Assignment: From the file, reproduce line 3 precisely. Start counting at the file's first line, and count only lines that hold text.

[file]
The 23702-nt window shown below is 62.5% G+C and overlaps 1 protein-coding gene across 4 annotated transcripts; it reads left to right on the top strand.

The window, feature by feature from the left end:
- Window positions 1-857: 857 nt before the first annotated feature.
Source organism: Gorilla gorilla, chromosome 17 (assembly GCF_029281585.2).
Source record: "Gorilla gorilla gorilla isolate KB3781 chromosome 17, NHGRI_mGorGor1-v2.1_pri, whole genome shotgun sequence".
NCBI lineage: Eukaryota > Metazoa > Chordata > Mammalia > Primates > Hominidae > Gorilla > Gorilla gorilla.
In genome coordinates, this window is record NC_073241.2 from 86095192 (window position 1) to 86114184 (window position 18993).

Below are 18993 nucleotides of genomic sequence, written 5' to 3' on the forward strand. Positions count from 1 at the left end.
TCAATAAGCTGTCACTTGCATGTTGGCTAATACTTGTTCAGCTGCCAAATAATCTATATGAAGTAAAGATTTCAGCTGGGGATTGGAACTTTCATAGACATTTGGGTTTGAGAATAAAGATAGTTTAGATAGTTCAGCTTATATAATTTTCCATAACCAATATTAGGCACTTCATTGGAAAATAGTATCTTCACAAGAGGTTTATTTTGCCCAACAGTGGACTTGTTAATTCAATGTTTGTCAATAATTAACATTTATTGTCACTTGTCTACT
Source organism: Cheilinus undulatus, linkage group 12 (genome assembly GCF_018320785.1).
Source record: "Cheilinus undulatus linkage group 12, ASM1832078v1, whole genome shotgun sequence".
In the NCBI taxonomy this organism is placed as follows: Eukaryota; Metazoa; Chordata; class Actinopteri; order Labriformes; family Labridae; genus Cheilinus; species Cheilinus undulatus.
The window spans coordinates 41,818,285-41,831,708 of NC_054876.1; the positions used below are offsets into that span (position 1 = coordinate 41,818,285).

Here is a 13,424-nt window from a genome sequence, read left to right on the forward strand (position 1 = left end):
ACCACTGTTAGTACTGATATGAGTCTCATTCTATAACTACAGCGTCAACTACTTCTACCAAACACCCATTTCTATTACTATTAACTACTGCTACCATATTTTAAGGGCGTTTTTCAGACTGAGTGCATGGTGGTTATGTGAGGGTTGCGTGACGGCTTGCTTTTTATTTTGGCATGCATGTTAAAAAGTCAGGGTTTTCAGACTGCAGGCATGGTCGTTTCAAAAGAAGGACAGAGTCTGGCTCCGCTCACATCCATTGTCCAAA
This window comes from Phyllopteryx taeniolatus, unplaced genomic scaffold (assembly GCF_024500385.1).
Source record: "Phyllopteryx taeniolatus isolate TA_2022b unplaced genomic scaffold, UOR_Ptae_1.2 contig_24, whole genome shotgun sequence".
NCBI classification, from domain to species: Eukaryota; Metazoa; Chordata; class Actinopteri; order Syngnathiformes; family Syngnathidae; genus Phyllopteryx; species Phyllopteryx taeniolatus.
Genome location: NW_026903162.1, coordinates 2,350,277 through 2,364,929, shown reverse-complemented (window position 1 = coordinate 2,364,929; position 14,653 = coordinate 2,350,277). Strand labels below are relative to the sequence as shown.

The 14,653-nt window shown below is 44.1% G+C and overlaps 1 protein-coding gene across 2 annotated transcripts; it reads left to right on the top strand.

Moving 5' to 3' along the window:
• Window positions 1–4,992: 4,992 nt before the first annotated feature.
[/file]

- Window positions 1-857: 857 nt before the first annotated feature.